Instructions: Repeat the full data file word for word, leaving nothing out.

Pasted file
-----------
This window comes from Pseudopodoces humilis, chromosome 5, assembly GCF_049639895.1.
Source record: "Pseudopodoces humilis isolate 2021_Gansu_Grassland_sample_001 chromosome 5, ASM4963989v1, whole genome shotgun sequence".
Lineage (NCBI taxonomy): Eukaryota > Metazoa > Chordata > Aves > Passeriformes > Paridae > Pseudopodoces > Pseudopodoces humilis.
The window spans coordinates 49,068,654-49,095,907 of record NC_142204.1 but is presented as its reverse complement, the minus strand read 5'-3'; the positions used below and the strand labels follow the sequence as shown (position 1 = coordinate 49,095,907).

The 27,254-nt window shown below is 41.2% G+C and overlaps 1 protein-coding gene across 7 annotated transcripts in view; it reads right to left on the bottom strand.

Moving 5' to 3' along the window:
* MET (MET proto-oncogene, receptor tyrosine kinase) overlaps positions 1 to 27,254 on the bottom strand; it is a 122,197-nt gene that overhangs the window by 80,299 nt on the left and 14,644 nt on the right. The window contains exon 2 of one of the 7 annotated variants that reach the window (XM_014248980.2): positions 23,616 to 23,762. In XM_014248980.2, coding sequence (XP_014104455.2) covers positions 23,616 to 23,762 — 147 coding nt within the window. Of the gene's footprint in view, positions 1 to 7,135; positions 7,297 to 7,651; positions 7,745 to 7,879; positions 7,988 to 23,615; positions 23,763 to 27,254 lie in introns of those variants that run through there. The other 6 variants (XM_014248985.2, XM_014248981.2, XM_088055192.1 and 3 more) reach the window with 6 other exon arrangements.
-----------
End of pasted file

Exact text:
This window comes from Pseudopodoces humilis, chromosome 5, assembly GCF_049639895.1.
Source record: "Pseudopodoces humilis isolate 2021_Gansu_Grassland_sample_001 chromosome 5, ASM4963989v1, whole genome shotgun sequence".
Lineage (NCBI taxonomy): Eukaryota > Metazoa > Chordata > Aves > Passeriformes > Paridae > Pseudopodoces > Pseudopodoces humilis.
The window spans coordinates 49,068,654-49,095,907 of record NC_142204.1 but is presented as its reverse complement, the minus strand read 5'-3'; the positions used below and the strand labels follow the sequence as shown (position 1 = coordinate 49,095,907).

The 27,254-nt window shown below is 41.2% G+C and overlaps 1 protein-coding gene across 7 annotated transcripts in view; it reads right to left on the bottom strand.

Moving 5' to 3' along the window:
* MET (MET proto-oncogene, receptor tyrosine kinase) overlaps positions 1 to 27,254 on the bottom strand; it is a 122,197-nt gene that overhangs the window by 80,299 nt on the left and 14,644 nt on the right. The window contains exon 2 of one of the 7 annotated variants that reach the window (XM_014248980.2): positions 23,616 to 23,762. In XM_014248980.2, coding sequence (XP_014104455.2) covers positions 23,616 to 23,762 — 147 coding nt within the window. Of the gene's footprint in view, positions 1 to 7,135; positions 7,297 to 7,651; positions 7,745 to 7,879; positions 7,988 to 23,615; positions 23,763 to 27,254 lie in introns of those variants that run through there. The other 6 variants (XM_014248985.2, XM_014248981.2, XM_088055192.1 and 3 more) reach the window with 6 other exon arrangements.